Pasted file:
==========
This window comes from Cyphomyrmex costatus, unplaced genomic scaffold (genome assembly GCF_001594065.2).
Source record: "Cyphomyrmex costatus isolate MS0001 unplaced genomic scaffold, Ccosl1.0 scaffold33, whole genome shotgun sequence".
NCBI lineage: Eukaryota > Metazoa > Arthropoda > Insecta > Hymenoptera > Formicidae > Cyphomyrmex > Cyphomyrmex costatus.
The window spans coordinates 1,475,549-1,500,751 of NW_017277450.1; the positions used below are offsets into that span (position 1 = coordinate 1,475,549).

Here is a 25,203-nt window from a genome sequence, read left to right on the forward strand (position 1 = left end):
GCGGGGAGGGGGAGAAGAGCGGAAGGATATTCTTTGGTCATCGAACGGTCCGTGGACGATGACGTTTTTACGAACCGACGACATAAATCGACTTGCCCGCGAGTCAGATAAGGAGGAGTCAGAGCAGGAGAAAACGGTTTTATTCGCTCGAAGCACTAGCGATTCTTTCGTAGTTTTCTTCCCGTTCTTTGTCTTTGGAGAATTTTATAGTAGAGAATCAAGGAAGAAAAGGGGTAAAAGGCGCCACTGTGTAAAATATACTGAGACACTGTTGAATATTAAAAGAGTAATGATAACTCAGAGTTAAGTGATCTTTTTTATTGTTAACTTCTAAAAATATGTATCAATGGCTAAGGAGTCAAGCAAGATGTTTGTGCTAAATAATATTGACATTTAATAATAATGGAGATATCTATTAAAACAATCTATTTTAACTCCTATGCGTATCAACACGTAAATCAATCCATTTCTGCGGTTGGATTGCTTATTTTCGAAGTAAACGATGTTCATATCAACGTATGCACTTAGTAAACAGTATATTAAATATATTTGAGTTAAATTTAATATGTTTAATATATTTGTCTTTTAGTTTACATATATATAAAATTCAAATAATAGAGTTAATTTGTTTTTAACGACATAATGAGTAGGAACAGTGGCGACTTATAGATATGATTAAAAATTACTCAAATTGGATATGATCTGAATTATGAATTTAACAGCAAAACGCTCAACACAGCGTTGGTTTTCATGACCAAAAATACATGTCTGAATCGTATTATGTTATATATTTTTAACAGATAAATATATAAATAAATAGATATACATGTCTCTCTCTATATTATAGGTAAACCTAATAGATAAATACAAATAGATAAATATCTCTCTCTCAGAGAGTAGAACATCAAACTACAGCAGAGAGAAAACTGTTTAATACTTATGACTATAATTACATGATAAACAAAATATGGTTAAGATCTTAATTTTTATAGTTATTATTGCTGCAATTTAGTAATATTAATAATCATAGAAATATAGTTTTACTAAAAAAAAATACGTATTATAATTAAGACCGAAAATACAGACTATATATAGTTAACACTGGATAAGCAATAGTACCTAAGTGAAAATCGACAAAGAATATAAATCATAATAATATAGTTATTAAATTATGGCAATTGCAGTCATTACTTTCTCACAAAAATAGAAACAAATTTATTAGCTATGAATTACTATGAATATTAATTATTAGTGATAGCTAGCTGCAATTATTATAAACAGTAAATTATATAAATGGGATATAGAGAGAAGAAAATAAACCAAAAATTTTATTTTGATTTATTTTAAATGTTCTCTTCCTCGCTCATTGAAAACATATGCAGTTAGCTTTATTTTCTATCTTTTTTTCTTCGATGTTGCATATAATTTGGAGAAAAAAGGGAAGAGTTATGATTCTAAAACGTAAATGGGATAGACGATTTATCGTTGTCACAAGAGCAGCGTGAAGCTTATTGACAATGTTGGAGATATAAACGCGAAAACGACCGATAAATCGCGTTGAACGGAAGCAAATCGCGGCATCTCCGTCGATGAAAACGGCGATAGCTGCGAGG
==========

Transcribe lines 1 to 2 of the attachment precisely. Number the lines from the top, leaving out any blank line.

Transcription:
This window comes from Cyphomyrmex costatus, unplaced genomic scaffold (genome assembly GCF_001594065.2).
Source record: "Cyphomyrmex costatus isolate MS0001 unplaced genomic scaffold, Ccosl1.0 scaffold33, whole genome shotgun sequence".